“The results here are really not much different than in New York at the start of the pandemic,” said Norder. “It has been called the perfect killing machine for the elderly, especially those who live in a community.” Kaukauna is a small town about 100 miles north of Milwaukee.
The study, which is based on data reported by nursing homes to the government, also raised other concerns:
– In the week leading up to October 25, about 1 in 6 nursing homes in surge states did not report having tested staff the week before. According to regulatory requirements, employees must be tested at least weekly in areas where the virus is spreading.
– During the same period, almost one in five nursing homes reported a lack of basic protective equipment such as masks and robes.
– Almost one in four institutions reported a shortage of nurses.
Most of the states in the study are in the middle and northern plains of the country.
The Commons, a senior community in Enid, Oklahoma that also includes a nursing home, is in a coronavirus hotspot. The oil and gas hub has a positive rate of almost 18%. A local mask mandate was shot down twice, said Steven Walkingstick, CEO of The Commons.
In this file photo dated May 13, 2020, test swabs and sample tubes sit on a table at a COVID-19 testing site in the Abyssinian Baptist Church in the Harlem neighborhood of New York. (AP Photo / Mary Altaffer, File)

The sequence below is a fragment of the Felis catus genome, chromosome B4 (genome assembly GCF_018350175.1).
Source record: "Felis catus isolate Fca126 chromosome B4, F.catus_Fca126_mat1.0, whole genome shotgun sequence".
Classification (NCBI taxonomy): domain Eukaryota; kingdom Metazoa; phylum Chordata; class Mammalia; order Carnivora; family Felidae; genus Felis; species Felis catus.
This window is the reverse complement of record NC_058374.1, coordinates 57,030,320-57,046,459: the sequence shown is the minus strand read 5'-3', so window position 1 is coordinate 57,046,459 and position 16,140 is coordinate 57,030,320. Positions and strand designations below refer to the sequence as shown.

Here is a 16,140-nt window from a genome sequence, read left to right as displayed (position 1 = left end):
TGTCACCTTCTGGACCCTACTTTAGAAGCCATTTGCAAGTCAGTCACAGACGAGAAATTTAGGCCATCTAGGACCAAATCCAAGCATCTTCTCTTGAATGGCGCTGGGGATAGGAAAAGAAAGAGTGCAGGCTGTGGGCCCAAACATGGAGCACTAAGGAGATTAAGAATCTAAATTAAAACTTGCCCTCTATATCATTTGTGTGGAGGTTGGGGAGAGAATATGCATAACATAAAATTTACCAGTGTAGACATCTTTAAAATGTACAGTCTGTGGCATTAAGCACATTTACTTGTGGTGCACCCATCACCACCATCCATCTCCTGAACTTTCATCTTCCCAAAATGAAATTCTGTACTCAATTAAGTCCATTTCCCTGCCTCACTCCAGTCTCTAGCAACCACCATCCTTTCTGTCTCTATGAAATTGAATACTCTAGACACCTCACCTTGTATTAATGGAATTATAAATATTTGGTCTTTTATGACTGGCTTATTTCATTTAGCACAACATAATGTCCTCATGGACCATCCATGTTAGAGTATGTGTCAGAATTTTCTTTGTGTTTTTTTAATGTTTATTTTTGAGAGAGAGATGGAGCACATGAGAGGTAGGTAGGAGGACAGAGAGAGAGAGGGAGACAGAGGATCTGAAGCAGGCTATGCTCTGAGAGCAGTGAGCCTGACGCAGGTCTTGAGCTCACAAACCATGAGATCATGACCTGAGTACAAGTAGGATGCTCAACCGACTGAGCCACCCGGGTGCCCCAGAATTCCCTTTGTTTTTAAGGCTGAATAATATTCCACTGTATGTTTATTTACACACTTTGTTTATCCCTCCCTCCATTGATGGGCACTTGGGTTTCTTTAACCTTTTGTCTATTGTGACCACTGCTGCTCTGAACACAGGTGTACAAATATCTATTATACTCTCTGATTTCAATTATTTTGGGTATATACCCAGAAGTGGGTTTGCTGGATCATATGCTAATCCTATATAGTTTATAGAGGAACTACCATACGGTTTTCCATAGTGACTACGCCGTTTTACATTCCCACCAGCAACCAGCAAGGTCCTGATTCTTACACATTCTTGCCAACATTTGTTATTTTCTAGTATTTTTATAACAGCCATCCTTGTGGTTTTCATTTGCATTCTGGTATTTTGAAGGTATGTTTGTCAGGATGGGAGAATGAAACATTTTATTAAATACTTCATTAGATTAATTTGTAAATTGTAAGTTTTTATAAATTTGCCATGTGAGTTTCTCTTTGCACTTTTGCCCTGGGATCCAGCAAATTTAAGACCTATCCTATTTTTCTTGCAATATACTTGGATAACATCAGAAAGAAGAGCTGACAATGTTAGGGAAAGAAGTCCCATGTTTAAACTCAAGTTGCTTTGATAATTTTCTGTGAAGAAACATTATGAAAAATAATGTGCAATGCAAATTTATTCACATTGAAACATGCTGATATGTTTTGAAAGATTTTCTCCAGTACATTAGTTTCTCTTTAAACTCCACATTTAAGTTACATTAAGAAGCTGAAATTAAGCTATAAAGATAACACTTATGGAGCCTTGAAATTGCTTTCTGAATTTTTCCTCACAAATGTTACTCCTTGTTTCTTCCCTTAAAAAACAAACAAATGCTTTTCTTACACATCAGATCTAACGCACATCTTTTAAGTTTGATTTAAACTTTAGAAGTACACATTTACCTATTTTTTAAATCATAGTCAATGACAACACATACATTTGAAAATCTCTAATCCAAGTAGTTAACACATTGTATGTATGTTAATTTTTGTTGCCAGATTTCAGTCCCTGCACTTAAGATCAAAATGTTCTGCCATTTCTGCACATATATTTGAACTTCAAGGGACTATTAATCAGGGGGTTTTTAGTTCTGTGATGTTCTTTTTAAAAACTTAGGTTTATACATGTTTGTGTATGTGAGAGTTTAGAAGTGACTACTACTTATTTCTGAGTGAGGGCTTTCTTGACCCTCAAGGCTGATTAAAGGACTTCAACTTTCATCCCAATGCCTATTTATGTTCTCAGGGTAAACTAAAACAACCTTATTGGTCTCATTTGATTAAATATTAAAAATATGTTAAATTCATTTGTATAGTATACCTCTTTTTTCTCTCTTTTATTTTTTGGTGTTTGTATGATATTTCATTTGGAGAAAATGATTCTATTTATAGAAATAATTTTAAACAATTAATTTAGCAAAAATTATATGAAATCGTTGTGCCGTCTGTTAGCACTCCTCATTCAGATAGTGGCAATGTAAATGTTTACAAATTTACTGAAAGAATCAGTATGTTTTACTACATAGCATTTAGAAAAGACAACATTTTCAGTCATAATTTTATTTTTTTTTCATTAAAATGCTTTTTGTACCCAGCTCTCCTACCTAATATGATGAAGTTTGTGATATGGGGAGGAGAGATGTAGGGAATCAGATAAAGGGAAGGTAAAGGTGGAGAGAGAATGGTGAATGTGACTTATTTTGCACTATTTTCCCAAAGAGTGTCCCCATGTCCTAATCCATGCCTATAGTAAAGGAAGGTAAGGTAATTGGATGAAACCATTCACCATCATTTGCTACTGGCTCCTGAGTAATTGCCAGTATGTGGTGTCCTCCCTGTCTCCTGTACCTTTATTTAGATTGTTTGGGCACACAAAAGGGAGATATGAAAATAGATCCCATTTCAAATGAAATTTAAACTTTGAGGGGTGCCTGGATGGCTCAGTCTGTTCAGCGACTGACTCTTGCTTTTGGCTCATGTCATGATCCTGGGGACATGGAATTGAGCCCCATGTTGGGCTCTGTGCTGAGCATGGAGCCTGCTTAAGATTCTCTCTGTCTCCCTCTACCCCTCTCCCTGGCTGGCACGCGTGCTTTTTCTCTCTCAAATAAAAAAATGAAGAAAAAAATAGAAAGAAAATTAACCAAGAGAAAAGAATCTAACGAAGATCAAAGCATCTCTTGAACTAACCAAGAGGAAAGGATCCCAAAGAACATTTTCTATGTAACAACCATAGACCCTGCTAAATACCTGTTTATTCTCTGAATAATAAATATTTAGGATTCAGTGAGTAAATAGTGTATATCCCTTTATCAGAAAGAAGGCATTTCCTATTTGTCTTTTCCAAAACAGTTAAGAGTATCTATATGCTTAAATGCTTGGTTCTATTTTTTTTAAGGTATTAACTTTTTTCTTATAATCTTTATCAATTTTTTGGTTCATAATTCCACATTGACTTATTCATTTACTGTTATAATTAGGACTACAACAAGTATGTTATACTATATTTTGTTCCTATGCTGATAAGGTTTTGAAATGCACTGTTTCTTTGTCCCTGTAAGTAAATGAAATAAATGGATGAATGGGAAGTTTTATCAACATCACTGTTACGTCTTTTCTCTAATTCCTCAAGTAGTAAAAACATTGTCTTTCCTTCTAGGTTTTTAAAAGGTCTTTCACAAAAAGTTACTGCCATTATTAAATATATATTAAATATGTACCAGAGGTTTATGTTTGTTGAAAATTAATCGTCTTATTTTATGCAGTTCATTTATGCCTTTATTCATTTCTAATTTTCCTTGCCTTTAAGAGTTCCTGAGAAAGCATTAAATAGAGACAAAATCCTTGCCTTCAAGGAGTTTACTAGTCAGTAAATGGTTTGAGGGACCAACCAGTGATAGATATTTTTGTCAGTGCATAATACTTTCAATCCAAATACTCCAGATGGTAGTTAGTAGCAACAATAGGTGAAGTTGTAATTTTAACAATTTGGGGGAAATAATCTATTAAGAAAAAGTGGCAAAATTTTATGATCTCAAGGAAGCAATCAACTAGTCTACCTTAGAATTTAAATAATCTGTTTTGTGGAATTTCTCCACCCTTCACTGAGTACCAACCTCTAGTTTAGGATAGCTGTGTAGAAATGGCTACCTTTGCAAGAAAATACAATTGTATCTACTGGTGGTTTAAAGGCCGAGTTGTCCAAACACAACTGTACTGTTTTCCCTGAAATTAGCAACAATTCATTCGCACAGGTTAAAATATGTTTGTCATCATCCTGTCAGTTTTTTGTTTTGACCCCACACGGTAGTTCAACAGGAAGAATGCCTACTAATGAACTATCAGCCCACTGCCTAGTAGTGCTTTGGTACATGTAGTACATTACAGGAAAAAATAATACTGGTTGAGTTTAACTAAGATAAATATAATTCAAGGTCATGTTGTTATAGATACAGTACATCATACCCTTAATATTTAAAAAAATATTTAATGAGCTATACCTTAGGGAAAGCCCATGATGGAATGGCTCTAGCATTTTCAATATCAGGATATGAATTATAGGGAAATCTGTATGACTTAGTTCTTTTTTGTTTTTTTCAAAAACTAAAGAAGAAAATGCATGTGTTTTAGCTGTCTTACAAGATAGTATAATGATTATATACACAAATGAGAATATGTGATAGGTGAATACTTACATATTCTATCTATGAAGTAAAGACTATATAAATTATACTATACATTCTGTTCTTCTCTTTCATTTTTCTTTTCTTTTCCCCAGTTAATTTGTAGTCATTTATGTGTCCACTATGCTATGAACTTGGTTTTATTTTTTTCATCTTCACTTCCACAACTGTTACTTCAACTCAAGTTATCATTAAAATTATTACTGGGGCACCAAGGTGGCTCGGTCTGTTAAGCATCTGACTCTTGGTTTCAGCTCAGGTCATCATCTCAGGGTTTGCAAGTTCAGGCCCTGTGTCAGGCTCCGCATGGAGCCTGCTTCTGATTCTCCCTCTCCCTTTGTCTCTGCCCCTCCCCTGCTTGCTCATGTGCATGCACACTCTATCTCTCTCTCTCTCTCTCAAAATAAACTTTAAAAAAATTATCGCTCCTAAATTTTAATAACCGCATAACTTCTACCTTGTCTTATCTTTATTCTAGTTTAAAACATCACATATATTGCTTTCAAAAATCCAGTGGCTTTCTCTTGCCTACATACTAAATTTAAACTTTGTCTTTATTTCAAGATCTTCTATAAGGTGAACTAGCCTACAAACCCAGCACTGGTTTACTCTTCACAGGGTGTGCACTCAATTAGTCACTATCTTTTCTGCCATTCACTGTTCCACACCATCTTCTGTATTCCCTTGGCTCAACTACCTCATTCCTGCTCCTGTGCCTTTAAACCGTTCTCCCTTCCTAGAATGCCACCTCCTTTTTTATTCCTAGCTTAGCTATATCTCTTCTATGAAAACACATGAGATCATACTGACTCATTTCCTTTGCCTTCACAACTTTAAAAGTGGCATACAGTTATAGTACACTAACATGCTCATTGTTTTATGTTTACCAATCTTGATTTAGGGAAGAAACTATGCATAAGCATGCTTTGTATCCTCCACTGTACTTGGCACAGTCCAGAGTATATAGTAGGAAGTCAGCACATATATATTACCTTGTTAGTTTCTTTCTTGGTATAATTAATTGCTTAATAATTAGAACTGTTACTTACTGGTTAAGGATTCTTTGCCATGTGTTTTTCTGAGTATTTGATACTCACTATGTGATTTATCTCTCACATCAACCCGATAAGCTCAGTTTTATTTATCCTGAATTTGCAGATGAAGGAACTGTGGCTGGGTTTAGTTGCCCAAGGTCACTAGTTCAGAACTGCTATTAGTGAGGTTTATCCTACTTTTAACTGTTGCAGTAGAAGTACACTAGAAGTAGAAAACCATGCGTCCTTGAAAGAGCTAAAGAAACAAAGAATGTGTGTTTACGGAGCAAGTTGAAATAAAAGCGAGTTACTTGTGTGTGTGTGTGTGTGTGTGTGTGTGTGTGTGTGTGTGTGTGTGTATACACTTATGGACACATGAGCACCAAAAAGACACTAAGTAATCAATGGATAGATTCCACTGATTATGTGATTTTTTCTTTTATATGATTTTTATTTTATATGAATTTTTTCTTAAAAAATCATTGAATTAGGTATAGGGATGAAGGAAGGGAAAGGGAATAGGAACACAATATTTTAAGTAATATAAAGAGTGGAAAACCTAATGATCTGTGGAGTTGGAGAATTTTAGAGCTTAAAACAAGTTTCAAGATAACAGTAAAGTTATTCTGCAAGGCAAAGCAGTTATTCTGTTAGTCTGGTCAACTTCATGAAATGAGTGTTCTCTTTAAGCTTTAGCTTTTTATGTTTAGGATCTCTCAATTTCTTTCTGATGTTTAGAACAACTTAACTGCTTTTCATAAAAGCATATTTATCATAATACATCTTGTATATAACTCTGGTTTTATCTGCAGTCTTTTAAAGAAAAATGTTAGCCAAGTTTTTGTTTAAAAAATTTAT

“Unfortunately, from my point of view, a mandate is required,” said Walkingstick. “I don’t want the government to be involved, but evidence has shown we won’t do it voluntarily.”
Walkingstick said he believes the US has gotten better at saving the lives of COVID-19 patients, but not at keeping the virus out of nursing homes.
Thorson, director of the Fort Dodge facility, said keeping the virus out was very stressful and it was demoralizing to see it break through.
“Don’t forget about us because we’re still here doing our best in rural areas,” she said.
The 20 states analyzed in the study were Alaska, Arkansas, Iowa, Idaho, Indiana, Kansas, Kentucky, Minnesota, Missouri, Montana, Nebraska, New Mexico, North Dakota, Ohio, Oklahoma, South Dakota, Utah, Wisconsin, West Virginia, and Wyoming. They were selected because they are now seeing their highest hospital admission rates for COVID-19.